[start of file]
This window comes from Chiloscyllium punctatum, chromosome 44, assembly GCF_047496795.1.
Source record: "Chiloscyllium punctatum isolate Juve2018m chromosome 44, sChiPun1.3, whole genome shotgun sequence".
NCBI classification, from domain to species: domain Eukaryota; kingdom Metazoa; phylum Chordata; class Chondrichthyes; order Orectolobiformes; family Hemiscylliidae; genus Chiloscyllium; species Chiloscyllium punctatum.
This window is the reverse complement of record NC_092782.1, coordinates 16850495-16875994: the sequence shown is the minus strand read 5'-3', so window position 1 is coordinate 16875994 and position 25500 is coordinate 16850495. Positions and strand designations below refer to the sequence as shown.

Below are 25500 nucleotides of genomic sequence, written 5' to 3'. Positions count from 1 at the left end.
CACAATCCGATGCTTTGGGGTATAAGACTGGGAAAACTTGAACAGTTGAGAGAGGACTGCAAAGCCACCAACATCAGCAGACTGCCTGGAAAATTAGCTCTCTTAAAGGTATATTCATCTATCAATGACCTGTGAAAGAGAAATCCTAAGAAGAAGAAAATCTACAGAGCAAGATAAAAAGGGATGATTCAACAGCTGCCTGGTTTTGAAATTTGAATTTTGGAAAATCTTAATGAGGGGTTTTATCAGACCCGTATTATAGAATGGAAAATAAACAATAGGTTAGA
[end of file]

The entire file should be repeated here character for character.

This window comes from Chiloscyllium punctatum, chromosome 44, assembly GCF_047496795.1.
Source record: "Chiloscyllium punctatum isolate Juve2018m chromosome 44, sChiPun1.3, whole genome shotgun sequence".
NCBI classification, from domain to species: domain Eukaryota; kingdom Metazoa; phylum Chordata; class Chondrichthyes; order Orectolobiformes; family Hemiscylliidae; genus Chiloscyllium; species Chiloscyllium punctatum.
This window is the reverse complement of record NC_092782.1, coordinates 16850495-16875994: the sequence shown is the minus strand read 5'-3', so window position 1 is coordinate 16875994 and position 25500 is coordinate 16850495. Positions and strand designations below refer to the sequence as shown.

Below are 25500 nucleotides of genomic sequence, written 5' to 3'. Positions count from 1 at the left end.
CACAATCCGATGCTTTGGGGTATAAGACTGGGAAAACTTGAACAGTTGAGAGAGGACTGCAAAGCCACCAACATCAGCAGACTGCCTGGAAAATTAGCTCTCTTAAAGGTATATTCATCTATCAATGACCTGTGAAAGAGAAATCCTAAGAAGAAGAAAATCTACAGAGCAAGATAAAAAGGGATGATTCAACAGCTGCCTGGTTTTGAAATTTGAATTTTGGAAAATCTTAATGAGGGGTTTTATCAGACCCGTATTATAGAATGGAAAATAAACAATAGGTTAGA